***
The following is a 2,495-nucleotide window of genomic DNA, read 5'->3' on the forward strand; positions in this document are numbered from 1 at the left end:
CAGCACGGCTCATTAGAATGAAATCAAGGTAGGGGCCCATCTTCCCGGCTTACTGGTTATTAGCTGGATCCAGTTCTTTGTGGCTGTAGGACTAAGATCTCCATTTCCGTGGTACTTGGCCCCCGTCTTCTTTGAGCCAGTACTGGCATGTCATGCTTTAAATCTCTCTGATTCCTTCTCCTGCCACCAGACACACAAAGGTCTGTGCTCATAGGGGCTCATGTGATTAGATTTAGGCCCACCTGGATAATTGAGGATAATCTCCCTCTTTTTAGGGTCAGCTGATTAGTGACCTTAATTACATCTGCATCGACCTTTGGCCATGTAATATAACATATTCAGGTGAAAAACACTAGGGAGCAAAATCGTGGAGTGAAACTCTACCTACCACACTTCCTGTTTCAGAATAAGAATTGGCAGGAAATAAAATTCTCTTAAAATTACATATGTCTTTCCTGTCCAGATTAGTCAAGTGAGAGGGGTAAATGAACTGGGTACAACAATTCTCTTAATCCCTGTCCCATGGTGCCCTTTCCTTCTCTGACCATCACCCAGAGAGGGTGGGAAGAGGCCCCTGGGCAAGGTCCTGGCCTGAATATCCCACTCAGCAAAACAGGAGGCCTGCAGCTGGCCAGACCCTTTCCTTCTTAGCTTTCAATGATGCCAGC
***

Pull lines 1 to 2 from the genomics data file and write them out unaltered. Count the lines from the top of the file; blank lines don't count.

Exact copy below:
The following is a 2,495-nucleotide window of genomic DNA, read 5'->3' on the forward strand; positions in this document are numbered from 1 at the left end:
CAGCACGGCTCATTAGAATGAAATCAAGGTAGGGGCCCATCTTCCCGGCTTACTGGTTATTAGCTGGATCCAGTTCTTTGTGGCTGTAGGACTAAGATCTCCATTTCCGTGGTACTTGGCCCCCGTCTTCTTTGAGCCAGTACTGGCATGTCATGCTTTAAATCTCTCTGATTCCTTCTCCTGCCACCAGACACACAAAGGTCTGTGCTCATAGGGGCTCATGTGATTAGATTTAGGCCCACCTGGATAATTGAGGATAATCTCCCTCTTTTTAGGGTCAGCTGATTAGTGACCTTAATTACATCTGCATCGACCTTTGGCCATGTAATATAACATATTCAGGTGAAAAACACTAGGGAGCAAAATCGTGGAGTGAAACTCTACCTACCACACTTCCTGTTTCAGAATAAGAATTGGCAGGAAATAAAATTCTCTTAAAATTACATATGTCTTTCCTGTCCAGATTAGTCAAGTGAGAGGGGTAAATGAACTGGGTACAACAATTCTCTTAATCCCTGTCCCATGGTGCCCTTTCCTTCTCTGACCATCACCCAGAGAGGGTGGGAAGAGGCCCCTGGGCAAGGTCCTGGCCTGAATATCCCACTCAGCAAAACAGGAGGCCTGCAGCTGGCCAGACCCTTTCCTTCTTAGCTTTCAATGATGCCAGC